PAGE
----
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Articles by Jaakko Kaprio
Total Records ( 2 ) for Jaakko Kaprio
  Elina Sihvola , Richard J. Rose , Danielle M. Dick , Lea Pulkkinen , Mauri Marttunen and Jaakko Kaprio
  Aims  To explore the developmental relationships between early-onset depressive disorders and later use of addictive substances. Design, setting and participants  A sample of 1545 adolescent twins was drawn from a prospective, longitudinal study of Finnish adolescent twins with baseline assessments at age 14 years and follow-up at age 17.5 years. Measurements  At baseline, DSM-IV diagnoses were assessed with a professionally administered adolescent version of Semi-Structured Assessment for Genetics of Alcoholism (C-SSAGA-A). At follow-up, substance use outcomes were assessed via self-reported questionnaire. Findings  Early-onset depressive disorders predicted daily smoking [odds ratio (OR) 2.29, 95% confidence interval (CI) 1.49–3.50, P < 0.001], smokeless tobacco use (OR = 2.00, 95% CI 1.32–3.04, P = 0.001), frequent illicit drug use (OR = 4.71, 95% CI 1.95–11.37, P = 0.001), frequent alcohol use (OR = 2.02, 95% CI 1.04–3.92, P = 0.037) and recurrent intoxication (OR = 1.83, 95% CI 1.18–2.85, P = 0.007) 3 years later. ORs remained significant after adjustment for comorbidity and exclusion of baseline users. In within-family analysis of depression-discordant co-twins (analyses that control for shared genetic and familial background factors), early-onset depressive disorders at age 14 predicted significantly frequent use of smokeless tobacco and alcohol at age 17.5. Conclusions  Our results suggest important predictive associations between early-onset depressive disorders and addictive substance use, and these associations appear to be independent of shared familial influences.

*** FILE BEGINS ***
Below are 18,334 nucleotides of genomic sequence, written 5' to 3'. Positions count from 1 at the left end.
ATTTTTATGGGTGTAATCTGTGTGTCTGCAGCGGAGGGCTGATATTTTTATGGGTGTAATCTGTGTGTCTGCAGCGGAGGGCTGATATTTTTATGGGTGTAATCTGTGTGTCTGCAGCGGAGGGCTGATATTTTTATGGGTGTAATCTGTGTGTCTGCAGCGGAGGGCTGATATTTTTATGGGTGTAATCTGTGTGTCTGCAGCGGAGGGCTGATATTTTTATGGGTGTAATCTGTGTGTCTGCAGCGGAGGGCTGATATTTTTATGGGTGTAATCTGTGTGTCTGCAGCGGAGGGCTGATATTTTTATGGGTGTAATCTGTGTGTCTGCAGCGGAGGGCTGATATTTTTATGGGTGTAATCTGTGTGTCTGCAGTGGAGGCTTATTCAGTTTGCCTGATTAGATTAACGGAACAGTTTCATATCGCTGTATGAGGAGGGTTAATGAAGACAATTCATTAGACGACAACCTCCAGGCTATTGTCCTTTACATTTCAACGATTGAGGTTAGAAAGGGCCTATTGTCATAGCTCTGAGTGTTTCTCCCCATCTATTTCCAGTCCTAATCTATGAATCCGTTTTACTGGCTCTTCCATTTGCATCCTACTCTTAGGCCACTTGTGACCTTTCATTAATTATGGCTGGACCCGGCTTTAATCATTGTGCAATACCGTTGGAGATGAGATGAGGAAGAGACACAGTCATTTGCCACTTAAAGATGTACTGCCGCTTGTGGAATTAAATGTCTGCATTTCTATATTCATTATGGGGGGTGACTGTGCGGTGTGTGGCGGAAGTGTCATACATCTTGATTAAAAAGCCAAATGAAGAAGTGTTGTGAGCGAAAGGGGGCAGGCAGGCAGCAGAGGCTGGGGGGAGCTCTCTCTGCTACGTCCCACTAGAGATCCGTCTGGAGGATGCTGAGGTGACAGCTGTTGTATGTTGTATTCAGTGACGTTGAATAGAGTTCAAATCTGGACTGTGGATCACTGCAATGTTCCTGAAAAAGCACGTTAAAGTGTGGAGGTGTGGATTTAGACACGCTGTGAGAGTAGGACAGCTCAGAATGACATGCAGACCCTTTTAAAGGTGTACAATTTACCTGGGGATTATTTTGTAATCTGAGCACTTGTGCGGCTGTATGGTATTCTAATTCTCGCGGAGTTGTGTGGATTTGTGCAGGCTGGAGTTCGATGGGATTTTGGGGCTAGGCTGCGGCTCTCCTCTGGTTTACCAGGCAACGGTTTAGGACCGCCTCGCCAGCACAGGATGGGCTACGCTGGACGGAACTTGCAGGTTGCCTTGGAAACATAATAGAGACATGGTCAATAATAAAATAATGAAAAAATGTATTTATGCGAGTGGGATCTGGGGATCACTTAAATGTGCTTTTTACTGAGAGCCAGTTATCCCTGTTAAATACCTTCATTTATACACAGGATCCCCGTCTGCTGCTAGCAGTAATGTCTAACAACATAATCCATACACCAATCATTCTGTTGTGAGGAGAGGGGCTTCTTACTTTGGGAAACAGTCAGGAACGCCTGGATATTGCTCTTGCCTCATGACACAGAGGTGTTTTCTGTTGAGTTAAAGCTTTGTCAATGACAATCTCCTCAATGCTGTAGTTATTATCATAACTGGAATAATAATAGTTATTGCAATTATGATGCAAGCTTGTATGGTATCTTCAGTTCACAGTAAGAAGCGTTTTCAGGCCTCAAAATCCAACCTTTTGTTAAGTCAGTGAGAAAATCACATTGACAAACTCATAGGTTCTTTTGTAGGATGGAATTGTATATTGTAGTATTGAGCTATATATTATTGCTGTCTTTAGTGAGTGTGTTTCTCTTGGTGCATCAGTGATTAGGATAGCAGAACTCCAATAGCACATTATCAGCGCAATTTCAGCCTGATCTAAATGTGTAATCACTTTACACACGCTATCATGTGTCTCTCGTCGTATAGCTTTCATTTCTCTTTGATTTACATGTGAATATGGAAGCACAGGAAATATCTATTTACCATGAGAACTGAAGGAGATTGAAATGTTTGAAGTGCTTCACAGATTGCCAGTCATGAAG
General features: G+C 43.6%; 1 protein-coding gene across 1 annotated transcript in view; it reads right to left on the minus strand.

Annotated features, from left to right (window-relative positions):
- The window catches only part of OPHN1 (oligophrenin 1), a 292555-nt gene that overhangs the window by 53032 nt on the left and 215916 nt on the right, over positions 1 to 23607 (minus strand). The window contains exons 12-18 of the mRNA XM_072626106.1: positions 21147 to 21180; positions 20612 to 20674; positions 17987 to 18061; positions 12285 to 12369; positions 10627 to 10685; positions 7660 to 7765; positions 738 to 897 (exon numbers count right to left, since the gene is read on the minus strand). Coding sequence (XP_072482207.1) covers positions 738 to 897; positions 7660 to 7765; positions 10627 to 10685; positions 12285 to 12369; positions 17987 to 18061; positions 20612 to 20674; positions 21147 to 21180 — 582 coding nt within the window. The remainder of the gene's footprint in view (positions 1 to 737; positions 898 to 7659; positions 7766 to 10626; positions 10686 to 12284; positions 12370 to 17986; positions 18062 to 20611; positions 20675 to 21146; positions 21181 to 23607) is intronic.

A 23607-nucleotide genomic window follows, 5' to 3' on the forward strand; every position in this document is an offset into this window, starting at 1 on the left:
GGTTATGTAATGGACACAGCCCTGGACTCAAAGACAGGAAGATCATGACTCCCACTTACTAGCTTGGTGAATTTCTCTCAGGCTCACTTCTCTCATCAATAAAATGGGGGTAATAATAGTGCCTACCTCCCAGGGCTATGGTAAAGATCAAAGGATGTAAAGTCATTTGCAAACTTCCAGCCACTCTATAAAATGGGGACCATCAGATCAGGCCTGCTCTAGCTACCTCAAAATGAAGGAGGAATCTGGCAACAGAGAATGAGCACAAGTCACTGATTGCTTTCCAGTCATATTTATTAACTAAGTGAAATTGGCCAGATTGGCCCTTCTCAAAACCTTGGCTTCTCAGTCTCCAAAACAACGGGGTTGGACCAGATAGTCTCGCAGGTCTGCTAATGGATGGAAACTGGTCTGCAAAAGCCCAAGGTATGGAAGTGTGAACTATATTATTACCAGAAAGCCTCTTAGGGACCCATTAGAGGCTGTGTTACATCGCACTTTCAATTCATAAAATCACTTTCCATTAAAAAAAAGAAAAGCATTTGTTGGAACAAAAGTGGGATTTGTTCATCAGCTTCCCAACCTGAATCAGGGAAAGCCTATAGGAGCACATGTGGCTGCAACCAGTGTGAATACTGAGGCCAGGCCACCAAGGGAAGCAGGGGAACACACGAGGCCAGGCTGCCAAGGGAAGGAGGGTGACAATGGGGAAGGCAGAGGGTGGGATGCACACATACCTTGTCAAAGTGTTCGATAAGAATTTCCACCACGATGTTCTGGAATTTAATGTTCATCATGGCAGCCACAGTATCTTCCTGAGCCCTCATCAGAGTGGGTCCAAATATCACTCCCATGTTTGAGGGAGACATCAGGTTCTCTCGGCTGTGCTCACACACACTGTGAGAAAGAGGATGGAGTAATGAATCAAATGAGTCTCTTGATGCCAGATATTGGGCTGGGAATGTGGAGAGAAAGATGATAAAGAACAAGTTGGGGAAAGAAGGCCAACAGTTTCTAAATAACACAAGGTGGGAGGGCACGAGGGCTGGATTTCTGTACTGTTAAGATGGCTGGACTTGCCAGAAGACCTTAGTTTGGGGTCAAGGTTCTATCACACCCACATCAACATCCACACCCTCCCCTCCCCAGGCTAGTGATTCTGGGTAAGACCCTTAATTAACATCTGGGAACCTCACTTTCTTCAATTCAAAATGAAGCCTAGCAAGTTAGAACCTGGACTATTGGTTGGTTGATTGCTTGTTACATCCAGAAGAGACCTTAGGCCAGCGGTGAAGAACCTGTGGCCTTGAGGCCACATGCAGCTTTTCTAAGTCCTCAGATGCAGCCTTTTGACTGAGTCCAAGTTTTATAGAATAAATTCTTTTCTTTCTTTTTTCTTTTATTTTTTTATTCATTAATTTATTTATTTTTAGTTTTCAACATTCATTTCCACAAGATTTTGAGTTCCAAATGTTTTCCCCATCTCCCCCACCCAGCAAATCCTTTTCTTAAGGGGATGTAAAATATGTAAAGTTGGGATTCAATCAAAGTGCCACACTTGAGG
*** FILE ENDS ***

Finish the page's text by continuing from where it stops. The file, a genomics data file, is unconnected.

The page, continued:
Venla S. Laitala , Jaakko Kaprio and Karri Silventoinen

Background  Coffee is a highly popular drink associated with the pathogenesis of several diseases and the use of tobacco and alcohol. Considering the worldwide consumption, coffee has a substantial effect on individual wellbeing and public health. The role of genetic factors contributing to interindividual differences and their stability in coffee use is not well known. Aims  We analysed the heritability of coffee consumption and its stability in a large population-based sample of Finnish twins. Design  In 1975 and 1981 a postal questionnaire on coffee consumption was sent to all Finnish same-sex twin pairs born before 1958. Responses were obtained from 10 716 complete twin pairs in 1975 (3409 monozygotic and 7307 dizygotic), of whom 8124 also responded in 1981. The data were analysed using classical twin modelling based on linear structural equations. Findings  Additive genetic and unique environmental factors affected coffee drinking, whereas shared environmental factors did not show any effect. Heritability of coffee consumption, adjusted for age and sex, was estimated as 0.56 in 1975 and 0.45 in 1981. Coffee consumption showed a moderate correlation between these two time-points (r = 0.58 in men and 0.55 in women). Genetic factors affecting coffee consumption were stable: additive genetic correlations were 0.84 in men and 0.83 in women, whereas unique environmental correlations were moderate (0.45 and 0.36). Additive genetic factors had the highest contribution in young adults. Conclusions  Coffee consumption is affected by both additive genetic and unique environmental factors, each of which plays an almost equally important role. The long-term stability of coffee consumption is affected mainly by a stable set of additive genetic factors.

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